Sharing a single memory tag, but prevent race conditions from multiple people potentially using it

We have created a custom internal ticketing/work order system that’s coming along great. One concept I’m trying to make smoother is sending out an email through our Alarm Pipeline when a new ticket is created.

I have all the logic and steps working, but I’m trying to prevent a race condition if multiple people were to create one at the same time. I have created a way through system.net.sendEmail that works since it’s done in the client itself using system.util.invokeAsynchronous to prevent client lock up, but wanted to utilize our already setup Alarm Pipeline with Associated Data groups which gives us some more dynamics.

What I did was setup a memory tag with 4 alarms on it (low, medium, high, critical), with each set to trigger when equal to 1, 2, 3, 4 respectively. What I also did was create other memory tags which hold strings that the Alarms are binded to for things such as subject, message, assoc. data. (Note I could do one dataset tag with everything, but the same concept).

When a new ticket is created, a button will do all the necessary things, and then write the priority number to the memory tag (which triggers one of the 4 priority alarms on it), which then has a tag event script that simply changes it back to 0. With the Alarm Pipeline’s Dropout Conditions for acknowledge and cleared off, the alarm runs fine. I can create tickets one after another seconds apart. However, if done fast enough or at the same time, the memory tags that hold string data for the alarm’s binded subject, body, etc… from the previous tag might still be go into a ticket after it.

I created a while loop that does a check to match everything up and an invokeLater, which improved it, but I would still like to foolproof it a little more. I though of the system.tag.configure to write the alarm’s data directly, but I believe that still could cause a race condition. Any suggestions?

Why not build a dataset tag that acts as a queue and have your tickets append to that queue.

Then you can use a timer tag to act as the dispatcher. when the dispatcher tag updates (with whatever scan class you assign it to) have it check the dataset tag to see if it has any new records and then check your memory tags to see if they’re available to be written to. If they are, simply take a record out of the queue and write it to the respective memory tags

A queue makes sense. What information of a ticket would go in there, just the id and info to be written to the memory tags for the alarms? We have SQL server database with about 20 columns so far that gets written per ticket (might grow). Also, how would we tell if the memory tags are available to be written to? Is there a way to ‘mark’ it or put a hold on it?

Thanks

If you already have a database with all of this info in it, then you could set up a query tag that pulls the “next unsent ticket” and then alarm on change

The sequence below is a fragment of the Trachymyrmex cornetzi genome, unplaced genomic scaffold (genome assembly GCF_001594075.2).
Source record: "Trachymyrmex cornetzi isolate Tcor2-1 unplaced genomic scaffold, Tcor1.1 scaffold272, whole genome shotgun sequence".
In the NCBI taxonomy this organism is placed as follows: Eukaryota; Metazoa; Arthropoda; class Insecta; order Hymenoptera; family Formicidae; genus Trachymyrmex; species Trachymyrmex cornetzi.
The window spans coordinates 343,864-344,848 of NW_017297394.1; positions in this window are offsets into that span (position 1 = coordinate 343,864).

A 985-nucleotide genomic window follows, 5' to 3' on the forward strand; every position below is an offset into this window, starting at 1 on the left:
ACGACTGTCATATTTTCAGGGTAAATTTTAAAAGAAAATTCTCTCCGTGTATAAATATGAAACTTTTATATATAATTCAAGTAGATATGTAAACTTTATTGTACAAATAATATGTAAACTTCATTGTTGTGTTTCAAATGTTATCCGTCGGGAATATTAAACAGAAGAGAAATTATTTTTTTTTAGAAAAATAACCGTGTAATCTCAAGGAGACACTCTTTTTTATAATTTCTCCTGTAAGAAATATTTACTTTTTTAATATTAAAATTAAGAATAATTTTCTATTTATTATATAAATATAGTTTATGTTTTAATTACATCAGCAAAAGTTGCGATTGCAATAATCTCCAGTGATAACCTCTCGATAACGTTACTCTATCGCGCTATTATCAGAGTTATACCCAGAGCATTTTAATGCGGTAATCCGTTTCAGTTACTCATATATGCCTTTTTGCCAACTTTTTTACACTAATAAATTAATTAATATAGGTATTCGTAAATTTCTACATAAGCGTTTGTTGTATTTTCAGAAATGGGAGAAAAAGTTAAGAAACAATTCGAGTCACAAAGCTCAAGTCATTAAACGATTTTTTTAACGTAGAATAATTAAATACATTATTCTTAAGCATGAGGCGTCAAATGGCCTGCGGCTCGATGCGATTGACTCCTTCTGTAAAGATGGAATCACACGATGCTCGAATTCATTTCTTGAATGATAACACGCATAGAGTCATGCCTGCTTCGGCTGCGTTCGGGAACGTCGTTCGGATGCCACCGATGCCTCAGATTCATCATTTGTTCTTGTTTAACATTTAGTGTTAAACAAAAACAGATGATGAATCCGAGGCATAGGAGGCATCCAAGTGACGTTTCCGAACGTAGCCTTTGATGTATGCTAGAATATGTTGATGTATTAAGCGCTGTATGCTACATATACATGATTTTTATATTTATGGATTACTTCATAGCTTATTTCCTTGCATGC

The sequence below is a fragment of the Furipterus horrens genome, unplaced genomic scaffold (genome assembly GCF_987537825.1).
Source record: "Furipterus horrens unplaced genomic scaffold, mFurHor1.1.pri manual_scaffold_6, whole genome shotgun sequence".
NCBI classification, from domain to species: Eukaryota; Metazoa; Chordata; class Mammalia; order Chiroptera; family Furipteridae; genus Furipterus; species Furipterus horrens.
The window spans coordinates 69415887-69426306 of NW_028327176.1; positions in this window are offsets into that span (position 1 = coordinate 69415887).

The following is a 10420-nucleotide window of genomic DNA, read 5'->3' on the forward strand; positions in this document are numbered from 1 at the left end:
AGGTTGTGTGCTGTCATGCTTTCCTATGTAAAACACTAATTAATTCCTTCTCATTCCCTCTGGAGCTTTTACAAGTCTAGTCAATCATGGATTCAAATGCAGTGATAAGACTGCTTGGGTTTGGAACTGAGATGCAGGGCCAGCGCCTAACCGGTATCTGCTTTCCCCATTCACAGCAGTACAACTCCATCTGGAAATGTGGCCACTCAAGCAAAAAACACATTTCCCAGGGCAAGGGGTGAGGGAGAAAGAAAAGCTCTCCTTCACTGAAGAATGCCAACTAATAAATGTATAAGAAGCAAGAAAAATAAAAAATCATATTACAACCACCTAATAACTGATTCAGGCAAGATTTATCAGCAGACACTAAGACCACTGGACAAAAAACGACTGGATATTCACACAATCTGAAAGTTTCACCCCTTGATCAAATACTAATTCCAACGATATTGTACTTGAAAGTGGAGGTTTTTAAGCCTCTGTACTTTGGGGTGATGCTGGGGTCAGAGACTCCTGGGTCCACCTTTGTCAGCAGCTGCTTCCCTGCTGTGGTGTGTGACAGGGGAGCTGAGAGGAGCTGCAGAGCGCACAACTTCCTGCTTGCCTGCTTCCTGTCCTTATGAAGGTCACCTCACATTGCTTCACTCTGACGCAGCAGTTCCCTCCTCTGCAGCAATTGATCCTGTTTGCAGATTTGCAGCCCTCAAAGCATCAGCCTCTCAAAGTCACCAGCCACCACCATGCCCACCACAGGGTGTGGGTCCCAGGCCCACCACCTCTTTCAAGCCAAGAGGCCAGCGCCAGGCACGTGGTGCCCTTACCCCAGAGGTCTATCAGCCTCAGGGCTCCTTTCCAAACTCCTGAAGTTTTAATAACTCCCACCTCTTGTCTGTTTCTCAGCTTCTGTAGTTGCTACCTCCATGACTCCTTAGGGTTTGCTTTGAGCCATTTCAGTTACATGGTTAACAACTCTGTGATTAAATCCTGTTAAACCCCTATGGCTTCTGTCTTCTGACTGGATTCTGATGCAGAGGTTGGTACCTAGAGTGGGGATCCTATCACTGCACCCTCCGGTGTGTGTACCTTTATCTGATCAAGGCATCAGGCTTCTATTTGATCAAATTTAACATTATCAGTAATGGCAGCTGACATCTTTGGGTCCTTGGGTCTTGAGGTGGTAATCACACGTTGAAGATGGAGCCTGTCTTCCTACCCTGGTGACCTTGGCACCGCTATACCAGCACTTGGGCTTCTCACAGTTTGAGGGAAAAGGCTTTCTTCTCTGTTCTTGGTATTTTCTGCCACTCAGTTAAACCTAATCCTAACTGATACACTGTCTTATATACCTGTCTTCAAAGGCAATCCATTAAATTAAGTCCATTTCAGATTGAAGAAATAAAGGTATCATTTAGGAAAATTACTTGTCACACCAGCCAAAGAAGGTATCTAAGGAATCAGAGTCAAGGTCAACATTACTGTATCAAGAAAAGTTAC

Then in the alarm pipeline after it’s sent, mark the record as “emailed” in the database

That way once it marks the ticket as emailed, the query tag will change to evaluate the next ticket

Thanks for the replies, I ended up solving using a simple method that I didn’t need to add much to what I had. It kind of combines both of the ideas given by creating a queue tag and using the script block in the Alarm Pipeline.

*Just to note, since I’m using a sql database, it already has it’s way of preventing the same id, so there was no issue writing new tickets to it, just in Ignition’s tags.

In the submit button script on the new ticket form, towards the end, I read the queueTag for a 0 or 1. I have a while loop that checks the queueTag and if it is a 0, it will evaluate to false and break (meaning nothing else has a “lock” on it). If it is a 1 (or not a 0), it means another ticket was created just before it going through the process and has not ended. it will continue to loop through until it is a 0.
After the while loop, it then writes a 1 to the “queueTag” which “locks” the tag, then writes to the memory tags, then goes though the alarm pipeline, which has a script block that simply writes a 0 to the queueTag.

Press Submit > do a bunch of script stuff > read queueTag for 0(free) or 1(lock) > while loop != 0, read queueTag inside, breaks when 0 > writes 1 for itself to queueTag to “lock” > writes memory tags > triggers alarmTicket tag which has an event script which reads memory tags > Alarm Pipeline uses a script block to unlock the queueTag by writing a 0 back to it >>> Repeat.

That will be abominably unreliable. Tags simply are not suited to locking.

Have the clients use system.util.sendRequest() and move the actual logic to a script module called from the message handler in the gateway. Use a top level python lock object in a with clause to protect your critical section.

Thank you for the tips, I’m familiar with the system.util.sendRequest(), but will need to read up on the python lock object and with clause.

Just curious, what reasons and examples do you consider tags being poor choice for locking?

Your loop while not zero followed by a write is prone to race conditions. Multiple processes/threads/clients/whatever could see the zero then write their own one.

You need an atomic compare-and-swap operation to implement this kind of thing safely and tags simply don’t have that.

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